Like a personified version of Buddha (minus the tummy, for the most part), I found inner peace by chanting the title over and over again for the bulk of the 93 minutes of "Done Yet?"
Picking up where we left off, mostly, from "Are We There Yet?" (in 2005), Nick and Suzanne are now married, and he just learned they're going to be having twins... Suzanne's kids, with their delightfully grating way of laughing, remain omnipresent as well. Nick up and decides it's time to move from his tiny apartment to a big ol' house in the country. Naturally, the house is a fixer-upper.
Realtor Chuck (John C. McGinley, aka Dr. Cox from 'Scrubs') sells them the place, but doesn't mention some of the more fixer-upper parts... and Nick's bad, he doesn't have the place inspected. Fortunately, local contractor -- yup, Chuck -- is ready to help, but Nick ain't paying the price Chuck quotes. Nick hires an unlicensed contractor to do some electrical work, and local building inspector -- also Chuck -- shows up to enforce building code. Chuck switches hats (literally) from inspector to contractor and agrees to help.
The switching hats bit isn't as corny as it sounds, but given the plot thus far, I guess it's a leap of faith to believe me on this one. Chuck carries the film in much the same way he keeps 'Scrubs' going, with his acerbic wit and sarcasm. Here he's a bit more of a rural rube, but it still works.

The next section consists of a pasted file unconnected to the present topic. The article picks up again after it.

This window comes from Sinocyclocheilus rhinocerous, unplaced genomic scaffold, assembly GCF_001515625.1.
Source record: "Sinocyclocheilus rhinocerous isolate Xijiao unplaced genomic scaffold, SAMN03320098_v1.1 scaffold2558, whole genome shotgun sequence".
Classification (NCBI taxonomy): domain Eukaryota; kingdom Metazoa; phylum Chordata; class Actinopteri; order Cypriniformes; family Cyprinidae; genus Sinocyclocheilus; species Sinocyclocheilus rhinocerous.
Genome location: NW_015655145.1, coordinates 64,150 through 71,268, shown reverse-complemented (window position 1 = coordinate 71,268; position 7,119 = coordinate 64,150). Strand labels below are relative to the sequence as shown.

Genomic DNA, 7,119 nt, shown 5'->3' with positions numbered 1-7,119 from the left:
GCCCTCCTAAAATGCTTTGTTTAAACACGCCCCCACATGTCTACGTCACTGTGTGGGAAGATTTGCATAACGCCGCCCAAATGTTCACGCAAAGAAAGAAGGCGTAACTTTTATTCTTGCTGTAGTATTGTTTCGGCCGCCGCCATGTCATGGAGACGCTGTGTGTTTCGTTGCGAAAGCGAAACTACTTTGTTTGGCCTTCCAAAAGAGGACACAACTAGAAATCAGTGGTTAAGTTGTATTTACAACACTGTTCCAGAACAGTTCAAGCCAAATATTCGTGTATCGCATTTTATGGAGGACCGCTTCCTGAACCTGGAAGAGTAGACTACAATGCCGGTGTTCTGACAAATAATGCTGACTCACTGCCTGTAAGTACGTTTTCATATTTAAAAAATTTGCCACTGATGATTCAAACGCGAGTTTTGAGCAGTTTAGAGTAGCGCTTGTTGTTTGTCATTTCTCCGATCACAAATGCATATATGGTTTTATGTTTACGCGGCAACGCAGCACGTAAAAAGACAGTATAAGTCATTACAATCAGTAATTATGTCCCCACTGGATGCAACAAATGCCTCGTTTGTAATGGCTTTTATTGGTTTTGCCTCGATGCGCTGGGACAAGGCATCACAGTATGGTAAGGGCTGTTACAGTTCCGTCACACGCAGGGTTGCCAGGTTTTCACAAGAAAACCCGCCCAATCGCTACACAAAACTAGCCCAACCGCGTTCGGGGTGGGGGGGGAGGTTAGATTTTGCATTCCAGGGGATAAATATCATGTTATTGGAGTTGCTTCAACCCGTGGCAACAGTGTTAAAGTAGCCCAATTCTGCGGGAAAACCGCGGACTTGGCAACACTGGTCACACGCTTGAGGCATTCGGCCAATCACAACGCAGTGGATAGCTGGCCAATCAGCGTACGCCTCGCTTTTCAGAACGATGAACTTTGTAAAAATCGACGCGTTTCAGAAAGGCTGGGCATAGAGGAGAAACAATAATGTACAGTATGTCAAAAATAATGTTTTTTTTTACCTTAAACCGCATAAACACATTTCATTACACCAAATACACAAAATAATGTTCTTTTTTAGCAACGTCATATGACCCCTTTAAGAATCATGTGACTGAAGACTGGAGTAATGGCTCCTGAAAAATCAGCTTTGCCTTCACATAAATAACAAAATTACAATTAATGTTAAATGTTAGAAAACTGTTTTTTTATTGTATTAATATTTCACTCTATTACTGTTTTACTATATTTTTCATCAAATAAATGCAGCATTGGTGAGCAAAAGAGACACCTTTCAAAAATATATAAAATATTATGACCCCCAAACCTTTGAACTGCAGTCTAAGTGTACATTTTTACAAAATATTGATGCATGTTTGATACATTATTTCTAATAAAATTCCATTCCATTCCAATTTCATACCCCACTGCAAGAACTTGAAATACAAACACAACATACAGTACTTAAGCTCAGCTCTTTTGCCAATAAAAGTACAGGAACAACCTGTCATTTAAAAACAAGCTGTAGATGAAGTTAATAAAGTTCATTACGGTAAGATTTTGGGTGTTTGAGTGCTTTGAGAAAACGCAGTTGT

Aside from Chuck's character, little else works on any substantial level. The angry fish going after Nick several times, along with the other sundry animal gags, grows old fast (must be the crisp country air).
Based somewhat on a 1948 film ("Mr. Blandings Builds His Dream House"), which was far more entertaining, this re-tread of a plot, coupled with the less than stellar first film, leaves us without a whole to sink our teeth into. You can only see a man fall through the roof or knock out a wall so many times before it becomes un-funny. Factor in the Three Stooges did such things in the 1930s, you'd hope for more in "Done Yet?"
After the 93 minutes, yes, you're now done, but keep hoping if you're planning to find a comedy that tickles your funny-bone on a level more clever than burping woodland creatures.